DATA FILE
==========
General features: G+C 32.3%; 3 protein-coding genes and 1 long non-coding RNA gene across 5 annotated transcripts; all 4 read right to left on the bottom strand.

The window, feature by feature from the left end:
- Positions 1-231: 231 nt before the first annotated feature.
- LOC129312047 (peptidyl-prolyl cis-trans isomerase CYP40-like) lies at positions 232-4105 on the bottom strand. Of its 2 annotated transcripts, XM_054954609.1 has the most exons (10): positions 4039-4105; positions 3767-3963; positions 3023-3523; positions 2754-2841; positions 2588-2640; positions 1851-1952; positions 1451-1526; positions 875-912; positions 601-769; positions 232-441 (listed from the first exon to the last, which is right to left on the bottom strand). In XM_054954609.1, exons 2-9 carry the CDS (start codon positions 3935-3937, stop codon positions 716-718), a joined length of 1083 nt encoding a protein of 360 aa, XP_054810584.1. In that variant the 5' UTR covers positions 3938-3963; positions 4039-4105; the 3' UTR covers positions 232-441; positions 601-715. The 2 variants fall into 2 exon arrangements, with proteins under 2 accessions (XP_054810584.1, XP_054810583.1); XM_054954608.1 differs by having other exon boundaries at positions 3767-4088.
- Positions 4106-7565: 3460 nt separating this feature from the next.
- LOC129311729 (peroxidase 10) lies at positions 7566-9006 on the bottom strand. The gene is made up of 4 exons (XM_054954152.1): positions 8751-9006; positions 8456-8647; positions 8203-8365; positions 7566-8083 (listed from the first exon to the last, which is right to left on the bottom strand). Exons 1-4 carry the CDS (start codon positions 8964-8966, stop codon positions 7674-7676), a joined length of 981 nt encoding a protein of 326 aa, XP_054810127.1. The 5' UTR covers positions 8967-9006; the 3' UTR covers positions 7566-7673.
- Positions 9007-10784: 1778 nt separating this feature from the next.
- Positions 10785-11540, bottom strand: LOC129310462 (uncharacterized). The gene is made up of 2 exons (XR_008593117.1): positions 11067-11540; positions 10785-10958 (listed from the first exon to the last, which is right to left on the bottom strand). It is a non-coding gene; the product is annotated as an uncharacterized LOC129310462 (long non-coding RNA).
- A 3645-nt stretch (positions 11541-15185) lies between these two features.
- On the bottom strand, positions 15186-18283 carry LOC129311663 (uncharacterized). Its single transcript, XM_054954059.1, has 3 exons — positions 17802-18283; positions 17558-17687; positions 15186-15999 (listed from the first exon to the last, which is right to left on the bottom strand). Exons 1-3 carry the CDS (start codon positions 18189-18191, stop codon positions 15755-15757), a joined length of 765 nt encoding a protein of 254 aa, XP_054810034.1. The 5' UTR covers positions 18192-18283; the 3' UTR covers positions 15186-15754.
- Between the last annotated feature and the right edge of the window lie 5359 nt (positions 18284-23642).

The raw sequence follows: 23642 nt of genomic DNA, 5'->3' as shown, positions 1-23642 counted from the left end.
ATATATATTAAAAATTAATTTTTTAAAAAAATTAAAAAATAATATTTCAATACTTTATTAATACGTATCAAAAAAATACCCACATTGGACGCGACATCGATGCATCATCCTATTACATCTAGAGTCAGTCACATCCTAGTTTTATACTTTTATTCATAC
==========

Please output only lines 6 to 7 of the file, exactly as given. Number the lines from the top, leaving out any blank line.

- LOC129311729 (peroxidase 10) lies at positions 7566-9006 on the bottom strand. The gene is made up of 4 exons (XM_054954152.1): positions 8751-9006; positions 8456-8647; positions 8203-8365; positions 7566-8083 (listed from the first exon to the last, which is right to left on the bottom strand). Exons 1-4 carry the CDS (start codon positions 8964-8966, stop codon positions 7674-7676), a joined length of 981 nt encoding a protein of 326 aa, XP_054810127.1. The 5' UTR covers positions 8967-9006; the 3' UTR covers positions 7566-7673.
- Positions 9007-10784: 1778 nt separating this feature from the next.